So, to check that, you should enter Get-ExecutionPolicy at your PowerShell prompt. If it returns Restricted, then either enter Set-ExecutionPolicy AllSigned or Set-ExecutionPolicy Bypass -Scope Process.

Assuming you're content with things so far, then you can now go ahead and install Chocolatey, using the following command at the PowerShell prompt:

Set-ExecutionPolicy Bypass -Scope Process -Force; [System.Net.ServicePointManager]::SecurityProtocol = [System.Net.ServicePointManager]::SecurityProtocol -bor 3072; iex ((New-Object System.Net.WebClient).DownloadString(''))

Just copy/paste the above command at your PowerShell prompt. After a short time, and after a stream of installation information has appeared, you should then be able to verify that Chocolatey is installed by typing in choco -v (or, actually, just choco).

If the above command didn't work then, possibly with the progress of time, the parameters may have changed since this article was posted, so you may want to refer to the official Chocolatey installation instructions.

Now you'll need to install mkcert in PowerShell.

Install mkcert on Windows

This bit is easy! All you need to do, now that Chocolatey is installed, is to enter the following command in PowerShell:

choco install mkcert

and then:

mkcert -install

Assuming the above completed successfully, we now want to know the location of where the CA certificate and key storage was created. To do that, simply enter in PowerShell:

 mkcert -CAROOT
PowerShell commands

mkcert -CAROOT

You'll hopefully see something similar to the image here, where the CAROOT (i.e. Certificate Authority Root) is printed as: C:\Users\DSB\AppData\Local\mkcert.

If you've gotten this far without any hassles then everything is on track. If you navigate to the folder/directory provided by the mkcert -CAROOT command you should see a couple of files in there. These will most likely be named "rootCA.pem" and "rootCA-key.pem". Remember where these are.

Back to WSL2 ...

Okay, back to your WSL/WSL2 window, and navigate to the location of your mkcert installation. As noted earlier, on our Ubuntu installation this was at /home/linuxbrew/.linuxbrew/bin/, but this may vary according to your flavour/installation.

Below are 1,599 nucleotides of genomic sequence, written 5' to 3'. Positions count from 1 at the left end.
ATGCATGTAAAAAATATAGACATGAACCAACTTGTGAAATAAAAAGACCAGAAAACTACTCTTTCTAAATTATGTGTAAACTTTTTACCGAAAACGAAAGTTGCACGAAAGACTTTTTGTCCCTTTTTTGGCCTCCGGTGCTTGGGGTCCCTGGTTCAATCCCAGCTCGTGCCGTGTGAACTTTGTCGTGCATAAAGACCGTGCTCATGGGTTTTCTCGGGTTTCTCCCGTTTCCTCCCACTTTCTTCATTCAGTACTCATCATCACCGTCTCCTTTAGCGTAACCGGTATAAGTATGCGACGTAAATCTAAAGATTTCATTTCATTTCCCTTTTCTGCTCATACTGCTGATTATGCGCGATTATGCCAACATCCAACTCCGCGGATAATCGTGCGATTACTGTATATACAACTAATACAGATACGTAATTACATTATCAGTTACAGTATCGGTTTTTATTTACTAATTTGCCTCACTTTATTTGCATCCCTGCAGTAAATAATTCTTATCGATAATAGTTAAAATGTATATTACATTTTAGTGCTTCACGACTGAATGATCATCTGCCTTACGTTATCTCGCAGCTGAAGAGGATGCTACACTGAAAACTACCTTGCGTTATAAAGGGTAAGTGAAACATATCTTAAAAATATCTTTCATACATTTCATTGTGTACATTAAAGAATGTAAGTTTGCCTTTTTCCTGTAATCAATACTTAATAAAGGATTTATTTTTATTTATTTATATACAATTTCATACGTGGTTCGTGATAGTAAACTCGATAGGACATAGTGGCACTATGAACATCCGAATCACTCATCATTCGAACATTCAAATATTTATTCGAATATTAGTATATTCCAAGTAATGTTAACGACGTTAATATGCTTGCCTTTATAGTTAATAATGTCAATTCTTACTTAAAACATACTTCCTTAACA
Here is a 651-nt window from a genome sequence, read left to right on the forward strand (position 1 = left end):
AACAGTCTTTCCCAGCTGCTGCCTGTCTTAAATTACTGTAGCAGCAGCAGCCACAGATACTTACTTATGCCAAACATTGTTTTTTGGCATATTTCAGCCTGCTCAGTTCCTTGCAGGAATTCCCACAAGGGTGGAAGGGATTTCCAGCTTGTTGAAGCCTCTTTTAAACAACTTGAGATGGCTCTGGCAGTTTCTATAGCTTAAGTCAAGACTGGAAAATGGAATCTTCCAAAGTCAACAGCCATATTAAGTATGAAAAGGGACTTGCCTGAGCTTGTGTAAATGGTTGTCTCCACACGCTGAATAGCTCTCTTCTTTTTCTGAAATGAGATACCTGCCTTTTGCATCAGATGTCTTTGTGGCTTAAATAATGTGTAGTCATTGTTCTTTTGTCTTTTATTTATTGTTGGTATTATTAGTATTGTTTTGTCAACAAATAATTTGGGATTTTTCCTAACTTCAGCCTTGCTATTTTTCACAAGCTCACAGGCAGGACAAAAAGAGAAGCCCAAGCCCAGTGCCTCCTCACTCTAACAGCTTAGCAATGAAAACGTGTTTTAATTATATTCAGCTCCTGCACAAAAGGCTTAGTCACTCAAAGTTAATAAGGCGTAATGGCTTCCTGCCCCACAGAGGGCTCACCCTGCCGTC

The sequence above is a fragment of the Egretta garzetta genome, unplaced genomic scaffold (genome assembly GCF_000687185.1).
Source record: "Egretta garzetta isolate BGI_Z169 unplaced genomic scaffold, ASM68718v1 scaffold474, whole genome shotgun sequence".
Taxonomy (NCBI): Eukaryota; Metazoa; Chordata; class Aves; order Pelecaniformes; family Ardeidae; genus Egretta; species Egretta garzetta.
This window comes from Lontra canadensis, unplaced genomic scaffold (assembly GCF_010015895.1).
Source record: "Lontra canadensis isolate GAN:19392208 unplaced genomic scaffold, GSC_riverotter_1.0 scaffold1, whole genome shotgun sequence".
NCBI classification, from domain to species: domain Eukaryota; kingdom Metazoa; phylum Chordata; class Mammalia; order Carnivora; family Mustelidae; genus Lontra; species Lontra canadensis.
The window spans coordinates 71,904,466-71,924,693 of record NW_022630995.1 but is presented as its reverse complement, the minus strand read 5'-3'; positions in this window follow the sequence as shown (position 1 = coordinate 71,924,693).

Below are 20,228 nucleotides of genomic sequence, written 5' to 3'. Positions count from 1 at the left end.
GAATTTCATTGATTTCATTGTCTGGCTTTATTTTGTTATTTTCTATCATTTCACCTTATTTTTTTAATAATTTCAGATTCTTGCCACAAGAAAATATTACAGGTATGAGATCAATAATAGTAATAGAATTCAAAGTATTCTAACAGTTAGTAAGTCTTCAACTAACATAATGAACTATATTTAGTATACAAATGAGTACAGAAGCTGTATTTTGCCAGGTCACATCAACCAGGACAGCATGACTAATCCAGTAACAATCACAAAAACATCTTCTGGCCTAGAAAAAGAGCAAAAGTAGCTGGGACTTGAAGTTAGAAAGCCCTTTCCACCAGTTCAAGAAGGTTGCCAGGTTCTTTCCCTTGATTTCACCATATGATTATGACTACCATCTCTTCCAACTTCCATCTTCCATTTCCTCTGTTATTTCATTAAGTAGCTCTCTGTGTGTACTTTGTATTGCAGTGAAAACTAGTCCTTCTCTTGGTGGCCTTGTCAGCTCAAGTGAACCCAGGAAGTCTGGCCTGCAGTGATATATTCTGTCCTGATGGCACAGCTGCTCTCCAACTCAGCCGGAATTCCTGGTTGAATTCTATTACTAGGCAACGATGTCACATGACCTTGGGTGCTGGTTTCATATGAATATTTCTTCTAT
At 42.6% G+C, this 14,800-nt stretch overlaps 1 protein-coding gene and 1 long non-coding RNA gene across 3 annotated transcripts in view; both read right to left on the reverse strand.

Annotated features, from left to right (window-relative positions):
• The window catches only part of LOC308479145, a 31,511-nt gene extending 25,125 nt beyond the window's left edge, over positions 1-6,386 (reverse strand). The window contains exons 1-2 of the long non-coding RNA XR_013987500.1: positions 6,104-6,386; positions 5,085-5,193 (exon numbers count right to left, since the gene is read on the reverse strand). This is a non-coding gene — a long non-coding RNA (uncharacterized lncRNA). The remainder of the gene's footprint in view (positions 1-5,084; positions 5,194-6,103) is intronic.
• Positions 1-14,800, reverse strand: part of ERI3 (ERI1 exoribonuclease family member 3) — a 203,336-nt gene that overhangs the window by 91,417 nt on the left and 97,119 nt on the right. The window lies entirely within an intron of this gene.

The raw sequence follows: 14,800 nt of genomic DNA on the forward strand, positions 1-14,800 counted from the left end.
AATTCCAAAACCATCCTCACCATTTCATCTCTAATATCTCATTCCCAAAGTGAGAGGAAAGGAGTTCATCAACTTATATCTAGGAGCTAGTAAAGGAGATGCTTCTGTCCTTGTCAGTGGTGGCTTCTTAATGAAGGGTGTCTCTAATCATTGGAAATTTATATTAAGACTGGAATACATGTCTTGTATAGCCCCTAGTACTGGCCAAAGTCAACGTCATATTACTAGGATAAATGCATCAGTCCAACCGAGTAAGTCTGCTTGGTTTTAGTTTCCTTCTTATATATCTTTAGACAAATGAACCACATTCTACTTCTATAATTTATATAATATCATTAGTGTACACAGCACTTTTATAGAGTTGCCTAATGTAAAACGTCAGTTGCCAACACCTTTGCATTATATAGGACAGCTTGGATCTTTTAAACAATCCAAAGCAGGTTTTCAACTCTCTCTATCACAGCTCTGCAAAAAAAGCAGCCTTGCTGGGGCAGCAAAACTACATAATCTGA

So, you should now be at a prompt in your WSL window in the location of where mkcert is installed. There are no doubt other methods of achieving the same goal, but this way is simple and easy to follow. Enter the following command, as you did in PowerShell:

$ ./mkcert -CAROOT

You should get a response which is something like: /home/dsb/.local/share/mkcert

Remember those two files in Windows from earlier ("rootCA.pem" and "rootCA-key.pem")? Those two files you now need to copy to the CAROOT location on WSL, overwriting any other files with the same name. (if you can't overwrite because of permissions, then just rename or delete the WSL files you're trying to overwrite, from within WSL).

So, copy those two "rootCA" files from Windows into the CAROOT location in WSL. If you're wondering how to do that, an easy way is just to find the location of your WSL files in Windows and copy from one location to another using Windows Explorer (aka "File Explorer").

This naturally cues the question from some, "how do I find the location of my WSL files in Windows?". Here's an easy way. Just type \\wsl$ into the File Explorer address bar, and you should see your WSL Linux instance listed there. Click on that and navigate to your WSL CAROOT location.

If you're at this point, you should now have copied the two rootCA files from Windows into your CAROOT location in WSL/WSL2. Excellent!

Creating the Local SSL Certificate

This is pretty much the last step you need to do in creating your local SSL certificates. Other than this, you'll just need to configure your webserver (some instructions for Apache are provided further down) and then restart your webserver.

So, first of all, carefully consider the names for which you want the certificate. And, yes, you can have wildcard names too (but, to my knowledge, possibly only one level deep).

You can see some examples of how to do this by opening up PowerShell (or in WSL) and entering mkcert -h. Additional topics can be seen with mkcert -help.

PowerShell. mkcert help

mkcert -h in PowerShell

However, back to WSL and, for the sake of simplicity, we'll just assume some fairly straightforward requirement. Below is the command to create the certificate for, * (the asterisk is, of course, the wildcard character), localhost, the loopback address and the IPv6 condensed-format loopback address.